US4002131A - Boat hull construction - Google Patents

Boat hull construction Download PDF

Info

Publication number
US4002131A
US4002131A US05/677,518 US67751876A US4002131A US 4002131 A US4002131 A US 4002131A US 67751876 A US67751876 A US 67751876A US 4002131 A US4002131 A US 4002131A
Authority
US
United States
Prior art keywords
hull
peak
keelsons
edges
transom
Prior art date
Legal status (The legal status is an assumption and is not a legal conclusion. Google has not performed a legal analysis and makes no representation as to the accuracy of the status listed.)
Expired - Lifetime
Application number
US05/677,518
Inventor
Lee R. Mangrum
Original Assignee
Mangrum Lee R
Priority date (The priority date is an assumption and is not a legal conclusion. Google has not performed a legal analysis and makes no representation as to the accuracy of the date listed.)
Filing date
Publication date
Application filed by Mangrum Lee R filed Critical Mangrum Lee R
Priority to US05/677,518 priority Critical patent/US4002131A/en
Application granted granted Critical
Publication of US4002131A publication Critical patent/US4002131A/en
Anticipated expiration legal-status Critical
Expired - Lifetime legal-status Critical Current

Links

Images

Classifications

    • BPERFORMING OPERATIONS; TRANSPORTING
    • B63SHIPS OR OTHER WATERBORNE VESSELS; RELATED EQUIPMENT
    • B63BSHIPS OR OTHER WATERBORNE VESSELS; EQUIPMENT FOR SHIPPING 
    • B63B1/00Hydrodynamic or hydrostatic features of hulls or of hydrofoils
    • B63B1/02Hydrodynamic or hydrostatic features of hulls or of hydrofoils deriving lift mainly from water displacement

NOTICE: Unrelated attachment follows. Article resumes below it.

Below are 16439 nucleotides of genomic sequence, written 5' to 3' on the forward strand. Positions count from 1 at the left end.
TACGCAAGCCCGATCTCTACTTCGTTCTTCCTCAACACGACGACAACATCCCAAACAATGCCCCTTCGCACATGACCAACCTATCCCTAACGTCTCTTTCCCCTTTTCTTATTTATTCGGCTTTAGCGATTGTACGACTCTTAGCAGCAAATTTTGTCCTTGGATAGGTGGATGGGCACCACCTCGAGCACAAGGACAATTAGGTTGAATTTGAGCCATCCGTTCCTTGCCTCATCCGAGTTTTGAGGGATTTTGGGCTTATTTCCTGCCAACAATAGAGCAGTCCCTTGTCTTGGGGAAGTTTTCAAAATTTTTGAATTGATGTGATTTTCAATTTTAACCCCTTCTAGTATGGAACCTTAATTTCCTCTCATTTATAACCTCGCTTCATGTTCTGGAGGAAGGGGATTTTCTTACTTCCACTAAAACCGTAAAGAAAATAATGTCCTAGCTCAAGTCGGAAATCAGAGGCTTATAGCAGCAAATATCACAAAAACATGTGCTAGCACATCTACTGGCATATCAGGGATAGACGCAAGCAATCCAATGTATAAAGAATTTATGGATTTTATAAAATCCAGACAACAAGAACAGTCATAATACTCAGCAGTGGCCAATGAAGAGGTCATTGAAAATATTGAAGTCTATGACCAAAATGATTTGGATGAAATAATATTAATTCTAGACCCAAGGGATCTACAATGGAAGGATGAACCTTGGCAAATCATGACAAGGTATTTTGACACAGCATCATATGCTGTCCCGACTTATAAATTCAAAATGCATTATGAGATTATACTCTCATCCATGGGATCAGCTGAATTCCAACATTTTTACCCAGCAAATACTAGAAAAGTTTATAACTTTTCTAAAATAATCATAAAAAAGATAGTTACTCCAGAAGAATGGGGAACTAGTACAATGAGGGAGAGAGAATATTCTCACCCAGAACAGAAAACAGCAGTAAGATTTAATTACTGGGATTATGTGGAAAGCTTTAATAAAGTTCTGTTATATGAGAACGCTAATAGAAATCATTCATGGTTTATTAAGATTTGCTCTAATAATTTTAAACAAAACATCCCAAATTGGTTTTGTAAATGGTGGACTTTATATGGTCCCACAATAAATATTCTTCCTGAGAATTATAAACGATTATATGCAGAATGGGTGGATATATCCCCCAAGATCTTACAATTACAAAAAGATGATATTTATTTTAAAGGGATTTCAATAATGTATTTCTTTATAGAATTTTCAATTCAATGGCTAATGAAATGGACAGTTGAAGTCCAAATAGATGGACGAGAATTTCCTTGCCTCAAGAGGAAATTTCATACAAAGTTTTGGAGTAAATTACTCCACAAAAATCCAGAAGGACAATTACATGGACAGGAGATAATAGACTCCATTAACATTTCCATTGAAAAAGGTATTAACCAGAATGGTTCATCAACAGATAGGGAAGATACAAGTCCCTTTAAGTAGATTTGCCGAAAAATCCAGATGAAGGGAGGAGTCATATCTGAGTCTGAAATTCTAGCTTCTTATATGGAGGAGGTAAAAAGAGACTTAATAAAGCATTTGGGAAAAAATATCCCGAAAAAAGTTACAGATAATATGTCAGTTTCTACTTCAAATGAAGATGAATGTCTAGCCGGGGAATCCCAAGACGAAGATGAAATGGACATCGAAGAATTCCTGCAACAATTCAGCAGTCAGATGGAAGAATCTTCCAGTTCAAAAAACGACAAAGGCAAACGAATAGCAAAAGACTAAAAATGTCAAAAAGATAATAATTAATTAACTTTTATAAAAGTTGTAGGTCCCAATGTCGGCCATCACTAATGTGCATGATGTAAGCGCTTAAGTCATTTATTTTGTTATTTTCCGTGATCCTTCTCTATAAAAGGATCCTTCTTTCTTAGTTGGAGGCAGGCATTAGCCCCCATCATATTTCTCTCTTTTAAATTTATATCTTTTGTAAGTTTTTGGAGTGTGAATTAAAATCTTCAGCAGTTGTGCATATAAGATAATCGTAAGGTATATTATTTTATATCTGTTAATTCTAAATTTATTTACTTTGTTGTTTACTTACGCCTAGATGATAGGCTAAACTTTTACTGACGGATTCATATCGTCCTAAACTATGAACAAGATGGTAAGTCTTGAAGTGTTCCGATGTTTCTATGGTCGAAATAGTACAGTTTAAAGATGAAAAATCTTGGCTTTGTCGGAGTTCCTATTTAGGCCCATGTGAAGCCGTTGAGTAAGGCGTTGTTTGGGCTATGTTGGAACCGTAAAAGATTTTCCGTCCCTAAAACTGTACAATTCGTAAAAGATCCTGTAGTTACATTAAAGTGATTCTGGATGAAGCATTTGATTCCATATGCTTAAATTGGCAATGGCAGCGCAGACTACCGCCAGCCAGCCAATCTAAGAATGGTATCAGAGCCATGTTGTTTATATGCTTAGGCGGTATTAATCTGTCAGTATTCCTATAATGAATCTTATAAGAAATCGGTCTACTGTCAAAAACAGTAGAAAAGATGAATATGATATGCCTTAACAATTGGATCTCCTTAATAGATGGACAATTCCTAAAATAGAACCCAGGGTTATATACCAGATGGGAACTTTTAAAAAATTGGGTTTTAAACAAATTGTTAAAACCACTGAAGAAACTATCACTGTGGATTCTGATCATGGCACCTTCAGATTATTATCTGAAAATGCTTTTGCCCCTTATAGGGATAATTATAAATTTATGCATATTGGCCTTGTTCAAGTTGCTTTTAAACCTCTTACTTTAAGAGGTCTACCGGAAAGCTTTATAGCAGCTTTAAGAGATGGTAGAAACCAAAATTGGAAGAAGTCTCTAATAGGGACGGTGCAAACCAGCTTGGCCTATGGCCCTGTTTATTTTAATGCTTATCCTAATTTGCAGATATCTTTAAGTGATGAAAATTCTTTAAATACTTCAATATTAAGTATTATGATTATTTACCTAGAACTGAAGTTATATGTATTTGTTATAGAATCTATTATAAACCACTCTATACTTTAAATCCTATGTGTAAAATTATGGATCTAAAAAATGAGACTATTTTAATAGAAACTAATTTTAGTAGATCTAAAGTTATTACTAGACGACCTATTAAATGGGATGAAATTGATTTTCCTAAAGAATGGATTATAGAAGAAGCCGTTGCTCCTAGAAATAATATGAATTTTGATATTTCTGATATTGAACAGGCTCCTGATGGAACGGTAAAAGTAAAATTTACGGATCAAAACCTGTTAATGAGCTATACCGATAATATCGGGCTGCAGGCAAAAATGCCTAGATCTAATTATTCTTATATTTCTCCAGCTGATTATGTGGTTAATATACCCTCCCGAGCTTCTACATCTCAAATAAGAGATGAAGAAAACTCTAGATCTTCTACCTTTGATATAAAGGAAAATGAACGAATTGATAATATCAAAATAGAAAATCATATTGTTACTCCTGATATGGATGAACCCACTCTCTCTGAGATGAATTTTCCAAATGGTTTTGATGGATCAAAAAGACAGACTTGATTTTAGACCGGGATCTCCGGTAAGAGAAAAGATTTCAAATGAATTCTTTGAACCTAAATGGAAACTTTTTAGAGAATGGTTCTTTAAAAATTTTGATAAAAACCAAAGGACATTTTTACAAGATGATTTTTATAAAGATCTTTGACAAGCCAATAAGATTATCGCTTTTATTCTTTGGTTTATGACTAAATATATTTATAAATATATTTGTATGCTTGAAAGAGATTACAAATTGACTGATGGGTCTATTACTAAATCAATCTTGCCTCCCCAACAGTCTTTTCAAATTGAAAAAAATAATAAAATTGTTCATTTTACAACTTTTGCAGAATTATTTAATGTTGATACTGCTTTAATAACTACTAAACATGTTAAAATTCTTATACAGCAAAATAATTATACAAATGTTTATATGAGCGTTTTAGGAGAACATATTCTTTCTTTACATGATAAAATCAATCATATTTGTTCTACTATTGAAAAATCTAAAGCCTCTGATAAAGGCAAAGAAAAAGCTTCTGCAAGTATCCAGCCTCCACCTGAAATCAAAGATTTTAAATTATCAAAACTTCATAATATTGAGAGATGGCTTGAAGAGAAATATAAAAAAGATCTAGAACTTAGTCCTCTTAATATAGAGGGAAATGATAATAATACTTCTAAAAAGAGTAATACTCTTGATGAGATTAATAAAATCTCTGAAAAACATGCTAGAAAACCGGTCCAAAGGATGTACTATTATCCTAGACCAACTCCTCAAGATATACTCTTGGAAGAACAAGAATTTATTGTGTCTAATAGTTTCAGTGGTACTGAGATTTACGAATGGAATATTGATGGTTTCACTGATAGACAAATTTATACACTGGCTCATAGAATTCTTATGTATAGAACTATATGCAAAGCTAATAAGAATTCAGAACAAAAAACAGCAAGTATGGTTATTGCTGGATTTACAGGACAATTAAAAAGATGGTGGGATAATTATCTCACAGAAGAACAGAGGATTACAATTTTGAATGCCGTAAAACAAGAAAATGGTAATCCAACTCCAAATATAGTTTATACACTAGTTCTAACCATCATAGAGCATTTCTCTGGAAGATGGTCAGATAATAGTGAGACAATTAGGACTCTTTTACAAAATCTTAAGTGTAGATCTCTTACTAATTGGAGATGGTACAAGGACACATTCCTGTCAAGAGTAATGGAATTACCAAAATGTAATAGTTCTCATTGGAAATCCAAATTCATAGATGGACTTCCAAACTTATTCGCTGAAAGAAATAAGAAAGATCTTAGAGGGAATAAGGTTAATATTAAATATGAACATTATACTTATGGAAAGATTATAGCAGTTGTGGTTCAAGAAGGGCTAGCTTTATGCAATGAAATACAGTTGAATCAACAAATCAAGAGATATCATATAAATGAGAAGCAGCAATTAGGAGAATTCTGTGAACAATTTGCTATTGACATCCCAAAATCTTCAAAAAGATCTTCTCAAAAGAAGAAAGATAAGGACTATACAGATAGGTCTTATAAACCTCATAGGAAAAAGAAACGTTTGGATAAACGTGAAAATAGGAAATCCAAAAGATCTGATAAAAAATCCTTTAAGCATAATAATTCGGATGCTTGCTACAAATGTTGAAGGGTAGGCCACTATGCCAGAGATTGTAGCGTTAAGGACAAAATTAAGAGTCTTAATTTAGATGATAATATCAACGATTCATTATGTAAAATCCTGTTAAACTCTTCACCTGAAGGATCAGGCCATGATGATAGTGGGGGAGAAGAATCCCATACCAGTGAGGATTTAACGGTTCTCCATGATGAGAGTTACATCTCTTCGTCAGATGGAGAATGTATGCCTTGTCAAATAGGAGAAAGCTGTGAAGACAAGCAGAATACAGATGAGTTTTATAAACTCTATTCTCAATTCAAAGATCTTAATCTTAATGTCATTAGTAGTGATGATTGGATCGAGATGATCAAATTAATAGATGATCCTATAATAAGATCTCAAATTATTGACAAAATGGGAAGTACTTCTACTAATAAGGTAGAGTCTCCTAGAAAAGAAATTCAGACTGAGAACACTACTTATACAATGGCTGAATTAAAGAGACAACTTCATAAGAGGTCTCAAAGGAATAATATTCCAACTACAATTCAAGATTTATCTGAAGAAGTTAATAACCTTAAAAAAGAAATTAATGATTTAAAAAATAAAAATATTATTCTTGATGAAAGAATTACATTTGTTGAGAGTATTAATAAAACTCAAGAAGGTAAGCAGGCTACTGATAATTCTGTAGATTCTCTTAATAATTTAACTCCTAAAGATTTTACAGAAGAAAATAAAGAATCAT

• B63B1/04Hydrodynamic or hydrostatic features of hulls or of hydrofoils deriving lift mainly from water displacement with single hull

Abstract

The hull of a generally shallow draft boat comprises a bottom, sides joined to the bottom by chine portions having rounded outer surfaces, and a transom adjoining the stern edges of the bottom and sides. The bottom includes first and second laterally opposite wings, the lower surfaces of which taper downwardly and laterally inwardly from their respective side edges and converge in a shallow first peak which extends partially along the longitudinal centerline of the bottom and whose rear end is disposed forwardly of the stern edge of the bottom. A pair of longitudinally extending keelsons depend downwardly from the bottom on opposite sides of the centerline of the bottom and equally spaced therefrom. A generally triangular delta formation on the bottom has a base disposed adjacent the transom and an apex disposed adjacent the rear end of the first peak and between the keelsons. The lower surface of the delta formation tapers downwardly and laterally inwardly from the respective side edges of the delta formation to form a second peak extending along the centerline of the bottom from the transom to the rear end of the first peak. The second peak is inclined upwardly from the transom to the rear end of the first peak.

Description

BACKGROUND OF THE INVENTION
1. Field of the Invention
The present invention pertains to boat hull construction and particularly to shallow draft boats such as scooters. A scooter is typically a relatively small, generally flat-bottomed boat. Scooters and like boats may be used in extremely shallow water and are commonly used by sport fishermen to enter excellent but inaccessable fishing areas such as back bays and mud flat areas.